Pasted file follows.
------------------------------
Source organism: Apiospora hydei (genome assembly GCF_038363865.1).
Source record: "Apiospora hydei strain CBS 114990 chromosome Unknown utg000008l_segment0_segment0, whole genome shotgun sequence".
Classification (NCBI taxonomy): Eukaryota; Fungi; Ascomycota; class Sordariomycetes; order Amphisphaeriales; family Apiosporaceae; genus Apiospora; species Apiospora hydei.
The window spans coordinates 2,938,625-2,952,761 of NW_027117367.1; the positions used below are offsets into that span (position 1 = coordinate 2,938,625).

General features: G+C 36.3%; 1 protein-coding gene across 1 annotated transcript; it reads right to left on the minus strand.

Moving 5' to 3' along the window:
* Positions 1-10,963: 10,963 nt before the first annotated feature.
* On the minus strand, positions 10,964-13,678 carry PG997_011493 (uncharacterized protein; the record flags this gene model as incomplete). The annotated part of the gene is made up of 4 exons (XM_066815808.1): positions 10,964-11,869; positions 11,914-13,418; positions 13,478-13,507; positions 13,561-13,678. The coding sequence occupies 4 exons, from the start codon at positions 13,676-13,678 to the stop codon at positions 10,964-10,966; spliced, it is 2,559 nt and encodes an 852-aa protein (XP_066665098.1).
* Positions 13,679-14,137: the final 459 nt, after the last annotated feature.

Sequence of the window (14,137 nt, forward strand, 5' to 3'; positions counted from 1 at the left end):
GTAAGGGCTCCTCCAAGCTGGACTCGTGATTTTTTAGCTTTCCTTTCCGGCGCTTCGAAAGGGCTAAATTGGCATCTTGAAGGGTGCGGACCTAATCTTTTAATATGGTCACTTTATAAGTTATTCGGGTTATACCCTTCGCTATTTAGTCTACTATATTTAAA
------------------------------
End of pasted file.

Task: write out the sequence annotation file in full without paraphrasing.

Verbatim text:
Source organism: Apiospora hydei (genome assembly GCF_038363865.1).
Source record: "Apiospora hydei strain CBS 114990 chromosome Unknown utg000008l_segment0_segment0, whole genome shotgun sequence".
Classification (NCBI taxonomy): Eukaryota; Fungi; Ascomycota; class Sordariomycetes; order Amphisphaeriales; family Apiosporaceae; genus Apiospora; species Apiospora hydei.
The window spans coordinates 2,938,625-2,952,761 of NW_027117367.1; the positions used below are offsets into that span (position 1 = coordinate 2,938,625).

General features: G+C 36.3%; 1 protein-coding gene across 1 annotated transcript; it reads right to left on the minus strand.

Moving 5' to 3' along the window:
* Positions 1-10,963: 10,963 nt before the first annotated feature.
* On the minus strand, positions 10,964-13,678 carry PG997_011493 (uncharacterized protein; the record flags this gene model as incomplete). The annotated part of the gene is made up of 4 exons (XM_066815808.1): positions 10,964-11,869; positions 11,914-13,418; positions 13,478-13,507; positions 13,561-13,678. The coding sequence occupies 4 exons, from the start codon at positions 13,676-13,678 to the stop codon at positions 10,964-10,966; spliced, it is 2,559 nt and encodes an 852-aa protein (XP_066665098.1).
* Positions 13,679-14,137: the final 459 nt, after the last annotated feature.

Sequence of the window (14,137 nt, forward strand, 5' to 3'; positions counted from 1 at the left end):
GTAAGGGCTCCTCCAAGCTGGACTCGTGATTTTTTAGCTTTCCTTTCCGGCGCTTCGAAAGGGCTAAATTGGCATCTTGAAGGGTGCGGACCTAATCTTTTAATATGGTCACTTTATAAGTTATTCGGGTTATACCCTTCGCTATTTAGTCTACTATATTTAAA